enabling barristers to become solicitors, should be made reciMr. F. K. MUNTON read a paper on this subject. Long after procal; but it was pointed out to me by an eminent provincial the institution of the preliminary, intermediate, and final examina- member, a much respected ex-president of our society, that it would tions for solicitors, said Mr. Munton, the bar were not called upon hardly be fair to attempt to take the opinion of the profession on so to pass any examination whatever, and it is not disputed that the important a subject at a meeting confined practically to town mem. test demanded during the last few years is of a much milder order bers; and in deference to his suggestion, and to the arguments of than in our branch. A recent writer of a treatise on the subject other friends, I altered my motion so that it read thus, That this (who himself passed the examinations for both branches) describes meeting, without expressing any opinion as to the desirability of the bar tests as " very easy." The educational knowledge is limited fusion, is of opinion that the statutory privileges, enabling barristers to English and Roman history and schoolboy Latin, and the legal to become solicitors, should be made reciprocal;" and I incidentally examination is mere child's play compared to ours; in short, there stated that I would undertake to bring up the main point for debate has ceased to be any comparison whatever between the old days of . to-day at Newcastle. My motion in its altered form was carried, the barrister's then exalted position and the sixth-rate people as- and the council afterwards placed the resolution before the benchers, suming the office of " attornys," who were at one time actually who took some time to consider, but ultimately it was officially described in the printed rules as " ministerial persons of an inferior announced that they declined to grant reciprocal privileges. It nature !" I have taken the trouble to examine the current year's is an open secret that there was a serious difference of opinion law list, and I find that there are nearly as many London solicitors among the benchers; but the fact remains, and we have to deal as there are London practising barristers who have taken university with it. But to return to the bar curriculum. Few of us have or other academical degrees; but it is perhaps slaying the slain to quite realised that under the existing one-sided legislation, it is imattempt to demolish the remnant of talk sometimes indulged in by possible for a young man to become a bar " student ” for three the shallow and thoughtless about superiority or inferiority in the years without premium to a master, to earn his livelihood mean. two branches of the profession. Every man of the world knows, while by any other occupation under the sun (not connected with a irrespective of the fact that many of the judges have close family solicitor's office), and after being called to the bar still carry on any ties with our branch, that in society the high.classed solicitor runs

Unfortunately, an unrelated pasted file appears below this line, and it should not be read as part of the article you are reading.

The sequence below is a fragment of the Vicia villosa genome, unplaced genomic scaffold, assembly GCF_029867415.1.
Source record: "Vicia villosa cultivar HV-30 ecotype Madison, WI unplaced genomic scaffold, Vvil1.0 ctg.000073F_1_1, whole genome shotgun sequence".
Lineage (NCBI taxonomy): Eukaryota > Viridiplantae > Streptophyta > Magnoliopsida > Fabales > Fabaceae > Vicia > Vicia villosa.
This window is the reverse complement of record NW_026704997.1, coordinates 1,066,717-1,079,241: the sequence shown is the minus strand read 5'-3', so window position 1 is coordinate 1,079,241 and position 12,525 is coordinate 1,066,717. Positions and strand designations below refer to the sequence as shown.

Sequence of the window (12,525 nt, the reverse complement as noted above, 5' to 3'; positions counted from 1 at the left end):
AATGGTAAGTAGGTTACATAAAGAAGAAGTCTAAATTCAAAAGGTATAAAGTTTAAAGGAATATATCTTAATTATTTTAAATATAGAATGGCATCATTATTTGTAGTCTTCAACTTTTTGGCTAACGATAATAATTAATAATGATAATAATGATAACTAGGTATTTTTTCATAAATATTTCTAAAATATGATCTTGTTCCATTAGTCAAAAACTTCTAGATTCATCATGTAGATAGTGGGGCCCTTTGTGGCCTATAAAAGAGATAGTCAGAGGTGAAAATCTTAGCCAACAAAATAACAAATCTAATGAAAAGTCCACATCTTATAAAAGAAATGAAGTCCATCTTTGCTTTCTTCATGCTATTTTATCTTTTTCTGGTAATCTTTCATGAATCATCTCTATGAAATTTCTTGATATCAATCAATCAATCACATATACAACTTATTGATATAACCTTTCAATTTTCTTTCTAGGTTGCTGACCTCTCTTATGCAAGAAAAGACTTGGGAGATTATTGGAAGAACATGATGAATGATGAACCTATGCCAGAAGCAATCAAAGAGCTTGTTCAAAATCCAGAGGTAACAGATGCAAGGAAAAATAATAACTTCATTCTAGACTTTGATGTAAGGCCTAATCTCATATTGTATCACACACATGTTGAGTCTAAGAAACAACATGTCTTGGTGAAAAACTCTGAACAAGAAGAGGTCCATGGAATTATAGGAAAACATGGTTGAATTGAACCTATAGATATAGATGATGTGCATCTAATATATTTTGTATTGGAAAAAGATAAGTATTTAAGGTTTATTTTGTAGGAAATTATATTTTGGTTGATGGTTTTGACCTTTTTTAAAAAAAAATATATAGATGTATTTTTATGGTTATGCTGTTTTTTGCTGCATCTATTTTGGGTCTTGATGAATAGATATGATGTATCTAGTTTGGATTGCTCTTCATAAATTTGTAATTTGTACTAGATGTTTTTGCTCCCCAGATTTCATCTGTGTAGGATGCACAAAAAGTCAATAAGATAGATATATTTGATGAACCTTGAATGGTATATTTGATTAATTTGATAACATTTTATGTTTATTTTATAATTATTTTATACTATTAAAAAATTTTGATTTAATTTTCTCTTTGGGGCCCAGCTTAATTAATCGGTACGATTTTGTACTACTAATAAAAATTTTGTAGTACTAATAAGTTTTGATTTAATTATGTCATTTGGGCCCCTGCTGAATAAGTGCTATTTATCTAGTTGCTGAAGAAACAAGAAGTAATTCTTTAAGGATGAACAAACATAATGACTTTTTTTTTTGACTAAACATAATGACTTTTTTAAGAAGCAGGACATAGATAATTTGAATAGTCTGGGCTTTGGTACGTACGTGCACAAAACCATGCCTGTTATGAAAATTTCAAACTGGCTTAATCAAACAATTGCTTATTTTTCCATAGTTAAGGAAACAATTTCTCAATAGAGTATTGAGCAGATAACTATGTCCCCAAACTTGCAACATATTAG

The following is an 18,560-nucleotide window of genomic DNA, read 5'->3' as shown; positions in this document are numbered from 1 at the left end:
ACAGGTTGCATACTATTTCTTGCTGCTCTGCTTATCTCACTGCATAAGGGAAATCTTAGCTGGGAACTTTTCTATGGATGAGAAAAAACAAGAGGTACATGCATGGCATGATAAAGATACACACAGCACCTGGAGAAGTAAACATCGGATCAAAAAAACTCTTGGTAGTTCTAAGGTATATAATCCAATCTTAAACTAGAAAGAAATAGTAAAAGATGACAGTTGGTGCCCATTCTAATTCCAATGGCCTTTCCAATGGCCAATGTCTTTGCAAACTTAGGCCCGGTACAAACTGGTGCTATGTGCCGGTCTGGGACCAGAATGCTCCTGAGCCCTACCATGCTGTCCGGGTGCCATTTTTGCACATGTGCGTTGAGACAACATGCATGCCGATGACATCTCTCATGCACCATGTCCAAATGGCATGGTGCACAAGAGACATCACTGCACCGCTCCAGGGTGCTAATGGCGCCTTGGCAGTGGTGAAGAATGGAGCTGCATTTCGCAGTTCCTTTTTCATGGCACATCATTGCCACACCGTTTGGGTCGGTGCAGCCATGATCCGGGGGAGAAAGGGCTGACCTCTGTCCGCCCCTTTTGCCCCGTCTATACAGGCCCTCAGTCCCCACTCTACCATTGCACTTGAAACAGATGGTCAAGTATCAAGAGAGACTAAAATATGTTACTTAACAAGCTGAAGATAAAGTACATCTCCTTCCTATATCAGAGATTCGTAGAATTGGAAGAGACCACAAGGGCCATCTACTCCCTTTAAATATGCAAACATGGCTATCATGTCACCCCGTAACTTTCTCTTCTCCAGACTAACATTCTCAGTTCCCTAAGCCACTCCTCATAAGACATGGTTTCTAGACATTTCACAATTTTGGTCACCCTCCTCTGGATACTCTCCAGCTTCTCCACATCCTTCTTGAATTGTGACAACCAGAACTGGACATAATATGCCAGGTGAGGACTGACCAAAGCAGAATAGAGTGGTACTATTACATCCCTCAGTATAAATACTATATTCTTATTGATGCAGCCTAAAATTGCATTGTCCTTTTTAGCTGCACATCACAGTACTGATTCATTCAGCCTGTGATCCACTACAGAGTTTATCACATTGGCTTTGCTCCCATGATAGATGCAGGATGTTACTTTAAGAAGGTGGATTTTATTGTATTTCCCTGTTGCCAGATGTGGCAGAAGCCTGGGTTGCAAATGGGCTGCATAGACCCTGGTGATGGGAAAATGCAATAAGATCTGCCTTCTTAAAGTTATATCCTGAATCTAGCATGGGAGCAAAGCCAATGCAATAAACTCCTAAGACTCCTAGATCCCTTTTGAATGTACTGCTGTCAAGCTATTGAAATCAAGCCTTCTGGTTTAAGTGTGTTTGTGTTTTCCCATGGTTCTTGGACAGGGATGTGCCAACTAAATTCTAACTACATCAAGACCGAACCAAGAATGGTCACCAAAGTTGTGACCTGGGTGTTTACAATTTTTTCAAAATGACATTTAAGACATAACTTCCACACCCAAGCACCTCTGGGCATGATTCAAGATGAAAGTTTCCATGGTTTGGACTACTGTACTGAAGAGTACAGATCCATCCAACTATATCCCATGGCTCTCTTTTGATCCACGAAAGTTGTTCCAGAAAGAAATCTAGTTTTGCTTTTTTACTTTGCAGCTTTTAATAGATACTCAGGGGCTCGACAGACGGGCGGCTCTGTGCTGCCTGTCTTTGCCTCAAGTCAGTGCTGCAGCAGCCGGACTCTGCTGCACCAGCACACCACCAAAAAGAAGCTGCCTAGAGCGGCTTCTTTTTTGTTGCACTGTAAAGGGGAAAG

profitable business he pleases for another five years, and at the age side by side with the high-classed barrister, and that there is really of six-and-twenty he can quietly walk across to the solicitor branch no more difference between them than between officers of relative